Planning our Alsacien adventure, I needed to find a school for Silas and it needed to be a particular type of school, a Steiner School.
Silas has thrived in a Steiner education, an approach which is a better fit for the creative way Silas experiences the world. After getting off to a rough start in school, it was clear by Year 1 that I needed to look at other options for him. We visited a few different schools. Silas knew when he had found his fit: 10 minutes into his trial day at Orana Steiner School, after a morning run around the grounds, he turned to me with a hopeful smile and said “I could get used to this.”
I wanted more of the same in France and starting with the Steiner Education France website, I found four schools in Alsace.
Ecole-Steiner Haut-Alsace had a rather boring website: slightly out of date, few photos, lots of official text. Not particularly inviting. But there was a reason. Squirrelled away in a bottom paragraph was a reference to the school moving location. There was a link to click on to find out more.
One click and I was captured.
Unfolding in post after post was a story of a little country school with a big dream: this school of just 60 families had had the audacity to buy an old abandoned school building and to start renovating it themselves.
They’d secured a low-cost loan, held fund-raising events, put windows out for “adoption” to fund double-glazing. With this, they could buy the dilapidated building. Apart from the professional-looking renovation plans, it appeared that everything else had been done by the school community – from bricking around the windows to make the double-glazing more affordable, to whitewashing the walls, to laying the wooden floors. From what I could tell, they were almost there.
Hours disappeared as I sat engrossed, watching the transformation through a journal of posts and videos. The big day the scaffolding came down and the building's elegant shape, with its distinctly Alsacien steeply pitched roofline, emerged. The moment the paintwork was revealed - Alsacien yellow, as beautiful as buttercups. The video showing the sweet mezzanine sleeping space for the tired tiny ones. The installation of the heating; an occasion to share sustainable heating technology with the local community.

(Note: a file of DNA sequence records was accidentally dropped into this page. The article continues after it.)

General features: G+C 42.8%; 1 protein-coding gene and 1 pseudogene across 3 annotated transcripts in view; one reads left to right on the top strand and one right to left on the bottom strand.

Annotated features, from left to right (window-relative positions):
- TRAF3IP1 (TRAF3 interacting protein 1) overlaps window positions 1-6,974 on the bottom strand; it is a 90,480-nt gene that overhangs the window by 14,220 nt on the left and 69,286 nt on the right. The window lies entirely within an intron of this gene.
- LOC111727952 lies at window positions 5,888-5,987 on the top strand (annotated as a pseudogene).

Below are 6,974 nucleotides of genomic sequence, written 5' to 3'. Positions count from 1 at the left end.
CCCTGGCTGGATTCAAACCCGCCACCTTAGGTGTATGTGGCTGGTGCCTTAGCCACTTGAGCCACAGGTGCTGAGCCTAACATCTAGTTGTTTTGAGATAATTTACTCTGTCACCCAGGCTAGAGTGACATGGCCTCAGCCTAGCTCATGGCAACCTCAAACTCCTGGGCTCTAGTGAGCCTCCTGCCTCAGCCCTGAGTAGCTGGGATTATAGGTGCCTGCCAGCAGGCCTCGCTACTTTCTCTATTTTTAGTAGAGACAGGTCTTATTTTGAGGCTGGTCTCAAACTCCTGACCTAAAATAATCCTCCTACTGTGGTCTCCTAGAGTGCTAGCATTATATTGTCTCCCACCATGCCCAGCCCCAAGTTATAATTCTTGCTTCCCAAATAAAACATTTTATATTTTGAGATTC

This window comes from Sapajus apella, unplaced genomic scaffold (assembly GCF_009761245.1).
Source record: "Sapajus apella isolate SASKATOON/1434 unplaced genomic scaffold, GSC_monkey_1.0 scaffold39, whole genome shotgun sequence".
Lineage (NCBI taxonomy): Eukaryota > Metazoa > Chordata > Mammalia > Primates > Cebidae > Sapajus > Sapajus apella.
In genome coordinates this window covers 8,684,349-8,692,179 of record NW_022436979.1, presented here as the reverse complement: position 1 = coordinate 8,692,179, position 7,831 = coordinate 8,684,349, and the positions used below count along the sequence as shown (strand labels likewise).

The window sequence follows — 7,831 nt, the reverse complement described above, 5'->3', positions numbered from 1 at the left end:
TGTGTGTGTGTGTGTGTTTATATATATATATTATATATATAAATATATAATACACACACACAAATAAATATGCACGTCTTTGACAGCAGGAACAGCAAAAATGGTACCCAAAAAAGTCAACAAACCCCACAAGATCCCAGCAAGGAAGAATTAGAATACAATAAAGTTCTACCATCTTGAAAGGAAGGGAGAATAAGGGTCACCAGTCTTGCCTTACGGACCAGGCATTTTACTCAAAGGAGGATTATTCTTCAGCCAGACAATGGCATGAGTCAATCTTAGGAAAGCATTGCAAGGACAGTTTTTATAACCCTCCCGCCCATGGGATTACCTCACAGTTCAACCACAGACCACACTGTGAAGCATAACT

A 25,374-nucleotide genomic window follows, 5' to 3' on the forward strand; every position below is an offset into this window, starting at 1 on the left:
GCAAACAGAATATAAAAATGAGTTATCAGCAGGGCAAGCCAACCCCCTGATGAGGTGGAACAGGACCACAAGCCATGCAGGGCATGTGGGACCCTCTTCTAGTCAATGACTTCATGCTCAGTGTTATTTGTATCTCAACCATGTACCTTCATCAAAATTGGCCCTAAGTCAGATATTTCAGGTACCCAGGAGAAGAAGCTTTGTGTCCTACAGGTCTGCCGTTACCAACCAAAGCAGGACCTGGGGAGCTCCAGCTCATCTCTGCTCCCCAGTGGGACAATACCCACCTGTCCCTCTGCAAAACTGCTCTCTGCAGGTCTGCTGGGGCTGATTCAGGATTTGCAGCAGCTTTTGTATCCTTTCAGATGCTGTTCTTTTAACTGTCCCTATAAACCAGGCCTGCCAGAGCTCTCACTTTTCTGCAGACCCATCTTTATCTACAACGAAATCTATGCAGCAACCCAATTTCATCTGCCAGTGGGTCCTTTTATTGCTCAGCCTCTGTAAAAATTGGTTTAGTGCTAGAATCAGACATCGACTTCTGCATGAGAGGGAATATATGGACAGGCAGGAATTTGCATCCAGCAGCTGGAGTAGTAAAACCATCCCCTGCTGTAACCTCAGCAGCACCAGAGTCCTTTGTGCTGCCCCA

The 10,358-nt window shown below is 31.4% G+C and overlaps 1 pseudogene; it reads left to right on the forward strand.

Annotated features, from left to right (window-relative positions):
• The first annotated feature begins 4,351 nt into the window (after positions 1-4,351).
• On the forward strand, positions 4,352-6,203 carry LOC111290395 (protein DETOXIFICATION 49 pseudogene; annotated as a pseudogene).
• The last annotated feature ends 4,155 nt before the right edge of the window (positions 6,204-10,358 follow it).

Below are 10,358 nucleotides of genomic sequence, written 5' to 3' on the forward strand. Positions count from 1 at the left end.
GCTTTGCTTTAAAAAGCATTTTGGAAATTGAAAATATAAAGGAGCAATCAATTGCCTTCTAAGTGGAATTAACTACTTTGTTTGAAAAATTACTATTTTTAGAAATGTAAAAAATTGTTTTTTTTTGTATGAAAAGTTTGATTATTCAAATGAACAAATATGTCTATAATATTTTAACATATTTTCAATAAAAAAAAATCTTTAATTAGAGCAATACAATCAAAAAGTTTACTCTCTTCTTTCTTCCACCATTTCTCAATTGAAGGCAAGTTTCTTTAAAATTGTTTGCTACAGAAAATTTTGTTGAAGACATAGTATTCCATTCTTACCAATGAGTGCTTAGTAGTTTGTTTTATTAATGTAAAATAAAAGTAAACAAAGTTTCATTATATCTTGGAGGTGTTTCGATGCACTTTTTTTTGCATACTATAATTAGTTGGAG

I browsed through working bees showing happy parents and their children. I wanted to know them and I wanted to be one of them; community-minded people setting aside their weekends to make their dream of a better school for their children, into a reality. The photos showed a warmth I wanted to be a part of and a joy at achieving something so wondrous that I wanted to share. We had to be there for the first year in the school's new home.
I tracked down the email address and, using my most polite French, made our request to spend a “season” with them at Ecole Seiner Haut-Alsace.
I waited 7 days.
Then there it was. The response was full of all the warmth I could have hoped
“Merci pour votre joli message ! C'est incroyable que quelqu'un parle de notre petite école à l'autre bout du monde!”
Thank you for your message. Unbelievable that someone from the other end of the world is talking about our school!”
I smiled as I read the words. The delight I’d felt at finding them was now being experienced in reverse: what a surprise to be admired by an Australian family a million miles away!